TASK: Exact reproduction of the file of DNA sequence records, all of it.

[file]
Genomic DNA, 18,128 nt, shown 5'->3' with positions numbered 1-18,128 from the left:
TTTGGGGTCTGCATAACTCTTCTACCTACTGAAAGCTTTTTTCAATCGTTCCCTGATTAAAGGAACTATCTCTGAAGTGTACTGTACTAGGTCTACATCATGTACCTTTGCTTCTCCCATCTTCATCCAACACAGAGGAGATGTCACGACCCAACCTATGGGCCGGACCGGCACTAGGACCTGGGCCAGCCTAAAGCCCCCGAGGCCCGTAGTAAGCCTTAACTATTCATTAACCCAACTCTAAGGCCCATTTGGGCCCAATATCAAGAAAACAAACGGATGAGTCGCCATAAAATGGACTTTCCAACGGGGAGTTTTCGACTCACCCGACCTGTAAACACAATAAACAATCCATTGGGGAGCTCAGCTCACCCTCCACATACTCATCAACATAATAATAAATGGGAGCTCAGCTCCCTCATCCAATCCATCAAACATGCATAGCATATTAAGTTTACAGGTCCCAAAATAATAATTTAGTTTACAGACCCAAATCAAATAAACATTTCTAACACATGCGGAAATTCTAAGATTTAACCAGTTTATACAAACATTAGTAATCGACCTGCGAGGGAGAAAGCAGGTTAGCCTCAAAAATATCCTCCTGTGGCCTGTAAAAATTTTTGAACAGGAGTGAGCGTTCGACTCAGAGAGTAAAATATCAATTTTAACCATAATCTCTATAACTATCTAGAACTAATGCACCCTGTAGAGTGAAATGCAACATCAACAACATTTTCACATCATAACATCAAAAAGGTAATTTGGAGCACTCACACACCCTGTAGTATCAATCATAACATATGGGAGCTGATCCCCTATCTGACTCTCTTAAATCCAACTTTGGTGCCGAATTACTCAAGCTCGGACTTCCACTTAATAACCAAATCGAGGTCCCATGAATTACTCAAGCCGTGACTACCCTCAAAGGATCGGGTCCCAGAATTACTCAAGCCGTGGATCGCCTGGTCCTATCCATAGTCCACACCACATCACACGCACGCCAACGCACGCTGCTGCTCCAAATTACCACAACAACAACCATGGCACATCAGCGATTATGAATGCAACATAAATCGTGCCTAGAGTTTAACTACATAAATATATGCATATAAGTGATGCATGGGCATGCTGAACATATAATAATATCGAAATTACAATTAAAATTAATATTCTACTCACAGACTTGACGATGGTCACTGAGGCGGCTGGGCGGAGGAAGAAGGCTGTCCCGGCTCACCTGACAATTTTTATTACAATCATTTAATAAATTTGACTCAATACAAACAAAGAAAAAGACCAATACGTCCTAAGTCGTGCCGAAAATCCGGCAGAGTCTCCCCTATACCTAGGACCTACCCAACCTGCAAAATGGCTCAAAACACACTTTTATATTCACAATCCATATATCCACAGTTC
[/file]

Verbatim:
Genomic DNA, 18,128 nt, shown 5'->3' with positions numbered 1-18,128 from the left:
TTTGGGGTCTGCATAACTCTTCTACCTACTGAAAGCTTTTTTCAATCGTTCCCTGATTAAAGGAACTATCTCTGAAGTGTACTGTACTAGGTCTACATCATGTACCTTTGCTTCTCCCATCTTCATCCAACACAGAGGAGATGTCACGACCCAACCTATGGGCCGGACCGGCACTAGGACCTGGGCCAGCCTAAAGCCCCCGAGGCCCGTAGTAAGCCTTAACTATTCATTAACCCAACTCTAAGGCCCATTTGGGCCCAATATCAAGAAAACAAACGGATGAGTCGCCATAAAATGGACTTTCCAACGGGGAGTTTTCGACTCACCCGACCTGTAAACACAATAAACAATCCATTGGGGAGCTCAGCTCACCCTCCACATACTCATCAACATAATAATAAATGGGAGCTCAGCTCCCTCATCCAATCCATCAAACATGCATAGCATATTAAGTTTACAGGTCCCAAAATAATAATTTAGTTTACAGACCCAAATCAAATAAACATTTCTAACACATGCGGAAATTCTAAGATTTAACCAGTTTATACAAACATTAGTAATCGACCTGCGAGGGAGAAAGCAGGTTAGCCTCAAAAATATCCTCCTGTGGCCTGTAAAAATTTTTGAACAGGAGTGAGCGTTCGACTCAGAGAGTAAAATATCAATTTTAACCATAATCTCTATAACTATCTAGAACTAATGCACCCTGTAGAGTGAAATGCAACATCAACAACATTTTCACATCATAACATCAAAAAGGTAATTTGGAGCACTCACACACCCTGTAGTATCAATCATAACATATGGGAGCTGATCCCCTATCTGACTCTCTTAAATCCAACTTTGGTGCCGAATTACTCAAGCTCGGACTTCCACTTAATAACCAAATCGAGGTCCCATGAATTACTCAAGCCGTGACTACCCTCAAAGGATCGGGTCCCAGAATTACTCAAGCCGTGGATCGCCTGGTCCTATCCATAGTCCACACCACATCACACGCACGCCAACGCACGCTGCTGCTCCAAATTACCACAACAACAACCATGGCACATCAGCGATTATGAATGCAACATAAATCGTGCCTAGAGTTTAACTACATAAATATATGCATATAAGTGATGCATGGGCATGCTGAACATATAATAATATCGAAATTACAATTAAAATTAATATTCTACTCACAGACTTGACGATGGTCACTGAGGCGGCTGGGCGGAGGAAGAAGGCTGTCCCGGCTCACCTGACAATTTTTATTACAATCATTTAATAAATTTGACTCAATACAAACAAAGAAAAAGACCAATACGTCCTAAGTCGTGCCGAAAATCCGGCAGAGTCTCCCCTATACCTAGGACCTACCCAACCTGCAAAATGGCTCAAAACACACTTTTATATTCACAATCCATATATCCACAGTTC